Solemnity of the Assumption of the Blessed Virgin Mary

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In pre-Christian times, the pagan religions of ancient Greece and Rome had a very interesting insight into the human soul.     Some of their myths described how great heroes from past ages used to do battle with the gods, either physically or through a contest of wits.     And when a human being won such a battle, one’s reward would be to avoid death and hell (there was no belief in heaven) by being turned into a constellation of stars in the night sky.    By becoming a constellation, one achieved a kind of immortality, because the divine stars, so they thought, never change.     In that way, one would also  inspire and guide future generations, because the stars were used to guide ocean navigation before the invention of the compass.     This charming ancient sentiment was purely mythological and legendary, but it appealed to artists and poets for many centuries.   It seemed to be in harmony with a basic human instinct: the instinct for Heaven, and they felt the need for help to get there.

When Christianity came around, this image from pagan poetry found its true fulfillment.     The Blessed Virgin Mary, a human being just like you and me, conquered evil, with the help of God’s grace, through her humility and obedience undoing the ancient sin of Eve.  And God rewarded her by assuming her, lifting her, into Heaven.    And from Heaven, she is an inspiration and guide for us who are still traveling through the troubled waters of life on earth. And so, from very early times, the Church began to call Mary, the “Star of the Sea”, “Stella Maris” [in Latin]. (Adapted from Pope Benedict XVI). (E- Priest).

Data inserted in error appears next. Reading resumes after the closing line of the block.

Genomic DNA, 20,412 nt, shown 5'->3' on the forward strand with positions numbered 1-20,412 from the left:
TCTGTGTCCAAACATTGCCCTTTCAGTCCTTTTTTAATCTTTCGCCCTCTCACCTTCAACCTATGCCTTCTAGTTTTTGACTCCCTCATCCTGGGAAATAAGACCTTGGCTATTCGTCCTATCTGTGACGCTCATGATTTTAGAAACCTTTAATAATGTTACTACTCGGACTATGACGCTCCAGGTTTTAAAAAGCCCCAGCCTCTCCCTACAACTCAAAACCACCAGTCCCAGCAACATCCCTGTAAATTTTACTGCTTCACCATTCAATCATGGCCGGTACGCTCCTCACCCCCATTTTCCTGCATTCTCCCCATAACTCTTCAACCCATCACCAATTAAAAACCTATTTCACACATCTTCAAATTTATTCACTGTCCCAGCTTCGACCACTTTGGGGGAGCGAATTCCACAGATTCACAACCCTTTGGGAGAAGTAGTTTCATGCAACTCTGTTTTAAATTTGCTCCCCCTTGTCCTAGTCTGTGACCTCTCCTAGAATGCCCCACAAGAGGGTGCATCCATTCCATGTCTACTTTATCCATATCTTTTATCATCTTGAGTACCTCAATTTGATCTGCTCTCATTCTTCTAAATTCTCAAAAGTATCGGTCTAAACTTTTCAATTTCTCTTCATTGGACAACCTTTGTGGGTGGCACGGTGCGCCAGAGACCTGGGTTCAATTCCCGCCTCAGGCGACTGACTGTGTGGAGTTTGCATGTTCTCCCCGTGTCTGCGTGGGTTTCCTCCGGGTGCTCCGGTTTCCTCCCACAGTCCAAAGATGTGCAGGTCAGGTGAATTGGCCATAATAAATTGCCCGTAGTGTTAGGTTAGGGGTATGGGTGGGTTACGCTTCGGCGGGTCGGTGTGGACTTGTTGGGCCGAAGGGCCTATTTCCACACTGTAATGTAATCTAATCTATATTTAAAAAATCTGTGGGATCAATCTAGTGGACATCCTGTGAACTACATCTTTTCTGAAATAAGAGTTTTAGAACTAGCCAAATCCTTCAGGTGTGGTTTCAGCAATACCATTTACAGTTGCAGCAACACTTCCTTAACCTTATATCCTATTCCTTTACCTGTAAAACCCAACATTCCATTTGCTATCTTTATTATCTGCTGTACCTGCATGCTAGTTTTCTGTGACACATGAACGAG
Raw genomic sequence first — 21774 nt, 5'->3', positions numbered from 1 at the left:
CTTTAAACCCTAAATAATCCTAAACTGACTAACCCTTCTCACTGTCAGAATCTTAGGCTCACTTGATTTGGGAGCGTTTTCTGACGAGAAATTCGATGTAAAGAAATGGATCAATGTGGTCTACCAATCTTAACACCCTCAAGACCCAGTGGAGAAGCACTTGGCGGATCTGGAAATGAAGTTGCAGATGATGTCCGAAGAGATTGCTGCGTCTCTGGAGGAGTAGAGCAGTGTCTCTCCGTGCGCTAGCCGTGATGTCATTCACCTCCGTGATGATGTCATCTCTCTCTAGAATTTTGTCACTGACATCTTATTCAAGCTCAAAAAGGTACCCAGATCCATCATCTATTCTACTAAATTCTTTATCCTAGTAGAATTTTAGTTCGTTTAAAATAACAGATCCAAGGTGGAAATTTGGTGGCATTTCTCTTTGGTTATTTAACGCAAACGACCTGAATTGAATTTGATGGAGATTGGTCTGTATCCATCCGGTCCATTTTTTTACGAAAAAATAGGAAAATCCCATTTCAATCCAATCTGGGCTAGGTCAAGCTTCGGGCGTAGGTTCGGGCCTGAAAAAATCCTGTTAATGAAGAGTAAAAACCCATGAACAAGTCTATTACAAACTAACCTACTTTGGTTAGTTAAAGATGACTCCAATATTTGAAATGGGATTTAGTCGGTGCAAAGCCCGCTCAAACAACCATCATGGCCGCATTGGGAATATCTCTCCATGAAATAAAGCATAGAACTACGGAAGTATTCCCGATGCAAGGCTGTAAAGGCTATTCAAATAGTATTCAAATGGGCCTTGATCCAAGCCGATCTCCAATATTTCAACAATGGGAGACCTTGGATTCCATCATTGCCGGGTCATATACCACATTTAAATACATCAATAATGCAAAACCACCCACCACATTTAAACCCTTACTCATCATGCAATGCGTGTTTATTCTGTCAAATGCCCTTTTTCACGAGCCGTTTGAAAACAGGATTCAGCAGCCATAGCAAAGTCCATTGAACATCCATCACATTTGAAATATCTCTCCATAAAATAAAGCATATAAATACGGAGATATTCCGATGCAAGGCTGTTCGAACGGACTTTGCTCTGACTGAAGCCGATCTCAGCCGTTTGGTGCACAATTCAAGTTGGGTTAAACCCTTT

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Carl Jung Depth Psychology Reading Group (10:33)

It was in 1950, that the famed Lutheran Swiss psychiatrist Carl Jung, an influential thinker and the founder of Analytical Psychology, remarked that the Papal announcement of the dogma of the Assumption of Mary, in 1950, was “the most important religious event since the Reformation.” (Storr, p. 324).

The Assumption means that, along with the glorified masculine body of Jesus in Heaven, there is also a glorified feminine body of Jesus’ mother, Mary.  According to Jung, “bodily reception of the Virgin into Heaven” (Ibid.) meant that “the Heavenly bride was united with the Bridegroom,” (Ibid., p. 322) which union “signifies the hieros gamos” [the sacred marriage], (Ibid.) Acknowledging that the Assumption “is vouched for neither in Scripture nor in the tradition of the first five centuries of the Christian Church,” Jung observes that:  “the Papal declaration made a reality of what had long been condoned.  This irrevocable step beyond the confines of historical Christianity is the strongest proof of the autonomy of archetypal images.” (Storr, p. 297).

Jung remarks that “the Protestant standpoint . . . is obviously out of touch with the tremendous archetypal happenings in the psyche of the individual and the masses, and with the symbols which are intended to compensate the truly apocalyptic world situation today.” (Ibid., pp. 322-323) Jung added: “Protestantism has obviously not given sufficient attention to the signs of the times which point to the equality of women.  But this equality requires to be metaphysically anchored in the figure of a ‘divine’ woman. . ..  The feminine, like the masculine, demands an equally personal representation.” (Ibid., p. 325)